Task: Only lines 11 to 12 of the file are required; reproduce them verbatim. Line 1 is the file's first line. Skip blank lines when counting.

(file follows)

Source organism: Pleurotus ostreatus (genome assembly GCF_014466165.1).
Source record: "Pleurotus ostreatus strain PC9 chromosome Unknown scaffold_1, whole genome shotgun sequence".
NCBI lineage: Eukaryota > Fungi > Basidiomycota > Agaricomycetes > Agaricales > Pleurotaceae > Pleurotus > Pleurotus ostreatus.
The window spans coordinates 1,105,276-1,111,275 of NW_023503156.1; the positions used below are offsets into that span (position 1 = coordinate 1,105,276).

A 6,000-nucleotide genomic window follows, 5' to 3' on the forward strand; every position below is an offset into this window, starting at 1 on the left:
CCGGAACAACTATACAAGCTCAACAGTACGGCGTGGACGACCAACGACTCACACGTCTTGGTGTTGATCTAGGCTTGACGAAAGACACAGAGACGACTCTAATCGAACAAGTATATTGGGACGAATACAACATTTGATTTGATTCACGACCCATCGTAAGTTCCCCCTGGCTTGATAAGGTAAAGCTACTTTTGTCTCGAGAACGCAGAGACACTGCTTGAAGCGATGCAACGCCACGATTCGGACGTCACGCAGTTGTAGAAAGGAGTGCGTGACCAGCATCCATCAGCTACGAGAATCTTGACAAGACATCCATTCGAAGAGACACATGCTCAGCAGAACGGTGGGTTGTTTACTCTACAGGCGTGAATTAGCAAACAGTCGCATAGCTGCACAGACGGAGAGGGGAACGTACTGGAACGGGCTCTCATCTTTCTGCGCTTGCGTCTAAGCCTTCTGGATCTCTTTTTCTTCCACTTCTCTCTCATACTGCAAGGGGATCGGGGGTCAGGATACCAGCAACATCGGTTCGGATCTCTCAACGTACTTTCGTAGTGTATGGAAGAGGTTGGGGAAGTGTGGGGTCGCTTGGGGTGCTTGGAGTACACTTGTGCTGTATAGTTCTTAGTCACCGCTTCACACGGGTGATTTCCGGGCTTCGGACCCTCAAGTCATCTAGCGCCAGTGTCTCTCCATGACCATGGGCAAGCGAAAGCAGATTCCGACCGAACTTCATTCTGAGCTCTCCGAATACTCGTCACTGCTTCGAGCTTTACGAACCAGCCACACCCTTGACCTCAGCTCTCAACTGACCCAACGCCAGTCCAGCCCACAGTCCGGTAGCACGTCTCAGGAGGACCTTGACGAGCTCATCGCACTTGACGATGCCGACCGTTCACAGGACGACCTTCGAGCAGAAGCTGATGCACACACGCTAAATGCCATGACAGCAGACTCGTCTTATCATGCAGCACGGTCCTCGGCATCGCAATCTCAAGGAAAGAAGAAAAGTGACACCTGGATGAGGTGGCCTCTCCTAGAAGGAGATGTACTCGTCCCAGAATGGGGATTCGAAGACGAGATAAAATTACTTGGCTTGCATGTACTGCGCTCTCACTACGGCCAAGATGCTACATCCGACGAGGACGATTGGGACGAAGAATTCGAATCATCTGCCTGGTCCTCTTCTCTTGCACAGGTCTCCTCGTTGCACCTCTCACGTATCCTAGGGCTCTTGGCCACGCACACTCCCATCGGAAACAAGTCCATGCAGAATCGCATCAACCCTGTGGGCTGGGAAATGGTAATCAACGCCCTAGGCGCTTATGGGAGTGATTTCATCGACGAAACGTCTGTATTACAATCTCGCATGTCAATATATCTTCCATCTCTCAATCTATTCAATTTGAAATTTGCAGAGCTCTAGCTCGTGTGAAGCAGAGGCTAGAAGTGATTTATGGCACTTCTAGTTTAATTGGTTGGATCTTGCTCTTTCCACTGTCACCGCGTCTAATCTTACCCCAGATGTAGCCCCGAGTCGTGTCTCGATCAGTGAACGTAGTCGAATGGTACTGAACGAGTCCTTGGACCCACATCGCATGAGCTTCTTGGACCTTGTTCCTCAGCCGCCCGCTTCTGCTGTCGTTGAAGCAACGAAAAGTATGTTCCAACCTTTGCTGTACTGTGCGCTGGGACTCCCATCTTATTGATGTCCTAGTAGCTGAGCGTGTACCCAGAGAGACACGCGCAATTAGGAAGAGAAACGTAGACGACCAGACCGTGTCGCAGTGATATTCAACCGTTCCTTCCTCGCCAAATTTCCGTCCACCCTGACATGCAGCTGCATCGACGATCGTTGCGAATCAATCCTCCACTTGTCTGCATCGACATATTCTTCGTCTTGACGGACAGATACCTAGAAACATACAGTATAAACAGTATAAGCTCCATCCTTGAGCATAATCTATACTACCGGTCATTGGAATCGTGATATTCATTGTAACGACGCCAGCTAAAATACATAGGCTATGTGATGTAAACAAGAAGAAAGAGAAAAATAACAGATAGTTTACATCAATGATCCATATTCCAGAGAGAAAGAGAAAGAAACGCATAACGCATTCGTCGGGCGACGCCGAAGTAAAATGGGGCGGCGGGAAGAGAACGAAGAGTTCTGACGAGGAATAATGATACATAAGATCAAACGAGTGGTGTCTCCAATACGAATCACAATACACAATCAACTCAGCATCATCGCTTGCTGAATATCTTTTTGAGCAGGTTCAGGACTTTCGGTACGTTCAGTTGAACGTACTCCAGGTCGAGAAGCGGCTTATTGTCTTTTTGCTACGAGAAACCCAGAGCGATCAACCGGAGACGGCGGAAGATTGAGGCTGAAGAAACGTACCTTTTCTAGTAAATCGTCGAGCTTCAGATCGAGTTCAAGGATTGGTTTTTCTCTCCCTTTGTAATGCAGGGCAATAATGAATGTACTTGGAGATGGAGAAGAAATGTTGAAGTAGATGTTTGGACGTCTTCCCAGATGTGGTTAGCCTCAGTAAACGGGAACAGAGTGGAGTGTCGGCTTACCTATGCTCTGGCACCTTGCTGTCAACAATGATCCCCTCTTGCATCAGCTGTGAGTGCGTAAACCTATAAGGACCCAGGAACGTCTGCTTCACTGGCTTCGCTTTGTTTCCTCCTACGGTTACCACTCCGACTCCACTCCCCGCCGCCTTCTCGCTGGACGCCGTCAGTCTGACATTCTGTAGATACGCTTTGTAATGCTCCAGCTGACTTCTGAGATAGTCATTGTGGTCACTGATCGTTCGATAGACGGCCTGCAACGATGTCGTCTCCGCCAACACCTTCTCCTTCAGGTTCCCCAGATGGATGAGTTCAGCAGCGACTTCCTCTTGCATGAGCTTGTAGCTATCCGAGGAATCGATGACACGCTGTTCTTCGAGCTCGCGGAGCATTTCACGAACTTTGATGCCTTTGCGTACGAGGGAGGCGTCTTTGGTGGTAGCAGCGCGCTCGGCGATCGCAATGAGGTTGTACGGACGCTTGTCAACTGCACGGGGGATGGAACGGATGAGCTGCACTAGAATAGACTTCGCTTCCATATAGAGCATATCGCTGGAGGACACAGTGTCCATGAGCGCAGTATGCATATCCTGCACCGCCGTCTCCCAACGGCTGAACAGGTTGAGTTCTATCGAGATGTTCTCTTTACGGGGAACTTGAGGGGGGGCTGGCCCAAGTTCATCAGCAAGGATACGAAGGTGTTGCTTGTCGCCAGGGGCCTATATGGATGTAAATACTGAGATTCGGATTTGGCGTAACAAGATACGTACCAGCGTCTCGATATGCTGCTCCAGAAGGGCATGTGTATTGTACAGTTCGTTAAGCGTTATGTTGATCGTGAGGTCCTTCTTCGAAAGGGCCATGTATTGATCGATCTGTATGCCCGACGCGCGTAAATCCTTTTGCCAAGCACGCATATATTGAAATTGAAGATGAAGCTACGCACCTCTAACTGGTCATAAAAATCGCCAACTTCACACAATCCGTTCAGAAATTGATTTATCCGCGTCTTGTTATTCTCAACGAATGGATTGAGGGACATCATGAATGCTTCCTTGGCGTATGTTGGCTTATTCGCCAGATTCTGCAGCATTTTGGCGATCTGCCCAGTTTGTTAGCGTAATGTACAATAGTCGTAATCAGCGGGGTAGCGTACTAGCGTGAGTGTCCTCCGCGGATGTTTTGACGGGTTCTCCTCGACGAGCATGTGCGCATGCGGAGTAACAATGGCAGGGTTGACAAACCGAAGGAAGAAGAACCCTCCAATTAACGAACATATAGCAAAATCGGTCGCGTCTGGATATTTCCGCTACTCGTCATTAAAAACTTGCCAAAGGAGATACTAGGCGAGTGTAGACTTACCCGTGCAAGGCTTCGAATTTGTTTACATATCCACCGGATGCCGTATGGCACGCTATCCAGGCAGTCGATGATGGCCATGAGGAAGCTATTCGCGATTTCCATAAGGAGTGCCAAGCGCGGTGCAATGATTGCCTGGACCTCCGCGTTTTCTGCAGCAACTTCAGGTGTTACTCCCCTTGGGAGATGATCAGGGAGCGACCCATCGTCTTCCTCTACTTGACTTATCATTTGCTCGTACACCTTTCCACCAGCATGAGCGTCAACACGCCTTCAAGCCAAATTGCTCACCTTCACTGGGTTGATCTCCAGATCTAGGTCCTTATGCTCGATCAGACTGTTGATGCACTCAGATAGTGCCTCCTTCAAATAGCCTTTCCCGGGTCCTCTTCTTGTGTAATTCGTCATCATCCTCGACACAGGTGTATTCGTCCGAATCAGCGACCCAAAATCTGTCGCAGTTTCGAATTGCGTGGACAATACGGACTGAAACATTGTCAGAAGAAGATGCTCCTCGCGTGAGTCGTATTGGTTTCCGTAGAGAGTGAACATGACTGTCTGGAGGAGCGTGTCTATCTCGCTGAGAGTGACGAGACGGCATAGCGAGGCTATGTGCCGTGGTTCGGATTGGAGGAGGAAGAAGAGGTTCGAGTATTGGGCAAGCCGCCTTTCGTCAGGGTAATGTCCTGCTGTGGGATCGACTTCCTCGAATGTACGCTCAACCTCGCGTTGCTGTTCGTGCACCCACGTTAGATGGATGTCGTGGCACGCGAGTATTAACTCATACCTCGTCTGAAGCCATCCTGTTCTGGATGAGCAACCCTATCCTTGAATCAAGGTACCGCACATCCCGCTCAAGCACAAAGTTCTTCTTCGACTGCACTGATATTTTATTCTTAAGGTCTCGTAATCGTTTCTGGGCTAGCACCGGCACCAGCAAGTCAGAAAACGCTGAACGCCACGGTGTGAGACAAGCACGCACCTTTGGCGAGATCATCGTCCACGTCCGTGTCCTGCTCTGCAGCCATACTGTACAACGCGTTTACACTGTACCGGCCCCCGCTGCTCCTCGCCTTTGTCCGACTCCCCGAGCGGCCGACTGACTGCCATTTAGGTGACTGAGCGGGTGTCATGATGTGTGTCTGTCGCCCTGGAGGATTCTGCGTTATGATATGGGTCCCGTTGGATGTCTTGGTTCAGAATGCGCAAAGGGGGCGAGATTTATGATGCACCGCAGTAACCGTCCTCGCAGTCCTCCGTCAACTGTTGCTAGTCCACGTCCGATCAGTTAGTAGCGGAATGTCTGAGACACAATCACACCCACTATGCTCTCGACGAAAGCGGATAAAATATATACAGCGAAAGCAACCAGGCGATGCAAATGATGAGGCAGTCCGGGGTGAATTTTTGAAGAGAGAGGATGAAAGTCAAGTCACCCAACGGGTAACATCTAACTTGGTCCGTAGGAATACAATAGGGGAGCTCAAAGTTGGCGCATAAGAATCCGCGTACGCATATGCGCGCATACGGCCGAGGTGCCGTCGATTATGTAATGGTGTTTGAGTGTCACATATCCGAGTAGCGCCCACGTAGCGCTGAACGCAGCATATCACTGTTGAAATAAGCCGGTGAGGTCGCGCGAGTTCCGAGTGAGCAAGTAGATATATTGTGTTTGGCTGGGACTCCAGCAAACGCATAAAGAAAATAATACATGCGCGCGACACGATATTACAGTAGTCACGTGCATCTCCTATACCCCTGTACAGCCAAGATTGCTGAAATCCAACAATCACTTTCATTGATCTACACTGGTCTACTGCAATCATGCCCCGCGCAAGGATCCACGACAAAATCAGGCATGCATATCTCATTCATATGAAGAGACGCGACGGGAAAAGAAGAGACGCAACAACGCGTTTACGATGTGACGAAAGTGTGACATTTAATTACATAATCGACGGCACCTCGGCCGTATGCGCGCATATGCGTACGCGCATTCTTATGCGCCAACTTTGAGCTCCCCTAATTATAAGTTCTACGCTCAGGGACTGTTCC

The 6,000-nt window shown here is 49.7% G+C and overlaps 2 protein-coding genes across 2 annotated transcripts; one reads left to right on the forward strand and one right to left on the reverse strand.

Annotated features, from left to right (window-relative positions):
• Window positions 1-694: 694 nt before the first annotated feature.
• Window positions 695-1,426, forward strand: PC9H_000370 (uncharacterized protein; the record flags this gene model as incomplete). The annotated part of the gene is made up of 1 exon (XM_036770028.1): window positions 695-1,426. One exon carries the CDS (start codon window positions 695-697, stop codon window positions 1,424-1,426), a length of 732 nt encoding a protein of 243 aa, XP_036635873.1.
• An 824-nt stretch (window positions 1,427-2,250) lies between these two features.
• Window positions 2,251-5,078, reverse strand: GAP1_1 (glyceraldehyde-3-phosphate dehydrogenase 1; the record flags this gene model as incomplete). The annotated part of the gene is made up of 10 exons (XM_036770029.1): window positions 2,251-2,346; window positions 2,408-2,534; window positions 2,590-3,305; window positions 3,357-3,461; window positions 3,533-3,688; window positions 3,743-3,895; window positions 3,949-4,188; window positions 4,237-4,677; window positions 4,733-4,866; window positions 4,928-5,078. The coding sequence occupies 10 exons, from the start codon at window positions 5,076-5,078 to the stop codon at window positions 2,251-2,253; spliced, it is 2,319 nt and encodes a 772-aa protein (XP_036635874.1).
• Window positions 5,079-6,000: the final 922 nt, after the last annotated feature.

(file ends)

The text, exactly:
• An 824-nt stretch (window positions 1,427-2,250) lies between these two features.
• Window positions 2,251-5,078, reverse strand: GAP1_1 (glyceraldehyde-3-phosphate dehydrogenase 1; the record flags this gene model as incomplete). The annotated part of the gene is made up of 10 exons (XM_036770029.1): window positions 2,251-2,346; window positions 2,408-2,534; window positions 2,590-3,305; window positions 3,357-3,461; window positions 3,533-3,688; window positions 3,743-3,895; window positions 3,949-4,188; window positions 4,237-4,677; window positions 4,733-4,866; window positions 4,928-5,078. The coding sequence occupies 10 exons, from the start codon at window positions 5,076-5,078 to the stop codon at window positions 2,251-2,253; spliced, it is 2,319 nt and encodes a 772-aa protein (XP_036635874.1).